The rest of the poem is loft; from the ftory of it, which is still preferved, we understand, that Sul-malla returned to her own country. Sul-malla makes a confiderable figure in the poem which immediately follows in this volume; her behaviour in that piece accounts for that partial regard with which the poet fpeaks of her throughout Temora,

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noife of a ftream, far-distant on its rocks. Slow it rolled along the hill like the ruffled wing of a breeze, when it takes the tufted beard of the rocks, in the still season of night. It was the voice of Condan, mixed with Carril's trembling harp. They came with blue-eyed Ferad-artho, to Mora of the ftreams.

SUDDEN burfts the fong from our bards, on Lena: the hoft ftruck their fhields midft the found. Gladnefs rofe brightening on the king, like the beam of a cloudy day when it rifes, on the green hill, before the roar of winds.-He ftruck the boffy fhield of kings; at once they ceafe. around. The people lean forward, from their fpears, towards the voice of their land*


* Before I finish my notes, it may not be altogether improper to obviate an objection, which may be made to the credibility of the ftory of Temora, as related by Offian. It may be asked, whether it is probable, that Fingal could perform fuch actions as are afcribed to him in this book, at an age when his grandfon, Ofcar had acquired fo much reputation in arms. To this it may be anfwered, that Fingal was but very young [book 4th] when he took to wife Ros-crana, who foon after became the mother of Offian. Offian was also extremely young when he married Ever-allin, the mother of Ofcar. Tradition relates, that Fingal was but eighteen years old at the birth of his fon Offian; and that Offian was much about the fame age, when Ofear, his fon, was born. Ofcar, perhaps, might be about twenty, when he was killed, in the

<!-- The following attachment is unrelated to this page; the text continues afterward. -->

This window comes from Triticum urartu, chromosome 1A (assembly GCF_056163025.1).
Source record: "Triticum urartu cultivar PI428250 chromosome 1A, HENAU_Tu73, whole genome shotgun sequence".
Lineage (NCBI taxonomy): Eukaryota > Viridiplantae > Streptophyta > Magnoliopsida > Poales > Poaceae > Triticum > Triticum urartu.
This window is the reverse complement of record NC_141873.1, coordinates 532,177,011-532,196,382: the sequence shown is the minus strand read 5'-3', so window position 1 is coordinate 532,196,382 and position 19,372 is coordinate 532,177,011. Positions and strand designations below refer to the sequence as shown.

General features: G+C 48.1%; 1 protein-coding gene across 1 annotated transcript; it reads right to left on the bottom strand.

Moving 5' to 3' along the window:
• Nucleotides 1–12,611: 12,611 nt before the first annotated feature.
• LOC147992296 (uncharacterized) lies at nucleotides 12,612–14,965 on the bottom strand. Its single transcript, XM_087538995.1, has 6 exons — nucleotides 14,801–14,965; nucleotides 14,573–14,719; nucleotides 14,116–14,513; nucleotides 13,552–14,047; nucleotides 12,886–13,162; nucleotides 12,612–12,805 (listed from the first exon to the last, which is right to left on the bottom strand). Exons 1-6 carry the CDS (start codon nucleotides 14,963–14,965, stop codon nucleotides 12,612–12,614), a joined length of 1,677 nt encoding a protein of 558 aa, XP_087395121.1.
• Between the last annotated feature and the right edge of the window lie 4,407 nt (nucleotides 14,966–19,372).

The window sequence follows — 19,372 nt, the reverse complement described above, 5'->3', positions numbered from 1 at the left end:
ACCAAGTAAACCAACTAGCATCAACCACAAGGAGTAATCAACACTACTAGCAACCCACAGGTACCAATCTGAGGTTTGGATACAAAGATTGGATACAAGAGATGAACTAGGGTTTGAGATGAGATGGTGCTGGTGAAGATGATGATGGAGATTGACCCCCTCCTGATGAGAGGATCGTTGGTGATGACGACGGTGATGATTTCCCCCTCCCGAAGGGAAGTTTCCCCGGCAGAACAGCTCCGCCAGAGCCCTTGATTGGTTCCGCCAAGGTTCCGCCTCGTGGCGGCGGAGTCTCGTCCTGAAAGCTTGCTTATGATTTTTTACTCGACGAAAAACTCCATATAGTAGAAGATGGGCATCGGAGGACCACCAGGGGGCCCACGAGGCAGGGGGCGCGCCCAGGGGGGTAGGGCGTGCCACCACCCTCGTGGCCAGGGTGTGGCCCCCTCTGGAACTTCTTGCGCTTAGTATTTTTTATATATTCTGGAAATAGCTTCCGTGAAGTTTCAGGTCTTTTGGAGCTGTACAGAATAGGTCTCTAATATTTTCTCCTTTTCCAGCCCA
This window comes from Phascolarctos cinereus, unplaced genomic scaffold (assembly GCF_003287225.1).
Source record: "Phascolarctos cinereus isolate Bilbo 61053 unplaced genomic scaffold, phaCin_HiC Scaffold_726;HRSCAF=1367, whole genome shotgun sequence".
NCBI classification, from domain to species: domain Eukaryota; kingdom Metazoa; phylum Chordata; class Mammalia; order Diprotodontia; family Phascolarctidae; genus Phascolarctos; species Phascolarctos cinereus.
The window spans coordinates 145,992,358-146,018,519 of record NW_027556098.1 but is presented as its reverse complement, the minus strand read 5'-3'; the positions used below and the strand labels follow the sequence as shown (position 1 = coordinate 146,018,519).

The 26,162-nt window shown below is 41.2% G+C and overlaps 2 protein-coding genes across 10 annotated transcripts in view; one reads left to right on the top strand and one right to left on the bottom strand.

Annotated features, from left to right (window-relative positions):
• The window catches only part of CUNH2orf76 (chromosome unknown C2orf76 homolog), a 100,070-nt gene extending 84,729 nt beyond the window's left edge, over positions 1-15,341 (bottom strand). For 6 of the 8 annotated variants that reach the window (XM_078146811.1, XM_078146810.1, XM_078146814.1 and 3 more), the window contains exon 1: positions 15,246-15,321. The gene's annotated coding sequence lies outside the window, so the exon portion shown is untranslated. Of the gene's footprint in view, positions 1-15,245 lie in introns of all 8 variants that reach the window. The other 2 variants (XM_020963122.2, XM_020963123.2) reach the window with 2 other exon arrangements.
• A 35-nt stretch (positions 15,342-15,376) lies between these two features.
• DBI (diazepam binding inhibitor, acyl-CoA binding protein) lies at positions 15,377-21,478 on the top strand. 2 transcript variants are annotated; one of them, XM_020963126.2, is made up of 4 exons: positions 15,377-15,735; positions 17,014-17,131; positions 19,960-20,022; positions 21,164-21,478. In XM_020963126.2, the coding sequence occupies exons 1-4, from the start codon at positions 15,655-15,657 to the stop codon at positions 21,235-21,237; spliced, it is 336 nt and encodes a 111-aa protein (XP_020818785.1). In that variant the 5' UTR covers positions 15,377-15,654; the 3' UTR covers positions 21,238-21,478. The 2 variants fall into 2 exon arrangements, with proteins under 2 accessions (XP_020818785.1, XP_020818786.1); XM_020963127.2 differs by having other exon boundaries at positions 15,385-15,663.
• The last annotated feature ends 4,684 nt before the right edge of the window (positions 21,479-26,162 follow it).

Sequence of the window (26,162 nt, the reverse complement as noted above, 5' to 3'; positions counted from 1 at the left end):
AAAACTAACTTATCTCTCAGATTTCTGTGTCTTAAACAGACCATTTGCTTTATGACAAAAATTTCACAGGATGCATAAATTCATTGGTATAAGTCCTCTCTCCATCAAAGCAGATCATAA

SONS of Moryen, spread the feast; send the night away on fong. Ye have fhone around me, and the dark storm is paft. My people are the windy rocks, from which I fpread my eagle wings, when I rush forth to renown, and feize it on its field. Offian, thou haft the spear of Fingal : it is not the staff of a boy with which he ftrews the thistle round, young wanderer of the field.— No it is the lance of the mighty, with which they stretched forth their hands to death. Look to thy fathers, my fon; they are awful beams. -With morning lead Ferad-artho forth to the echoing halls of Temora. Remind him of the kings of Erin; the stately forms of old.-Let not the fallen be forgot, they were mighty in the field. Let Carril pour his fong, that the kings may rejoice in their mift.-To-morrow I fpread my fails to Selma's fhaded walls; where ftreamy Duthula winds through the feats of


battle of Gabhra, [book ift] fo the age of Fingal, when the decifive battle was fought between him and Cathmor, was just fifty-fix years. In thofe times of activity and health, the natural strength and vigour of a man was little abated, at such an age; so that there is nothing improbable in the actions of Fingal, as related in this book.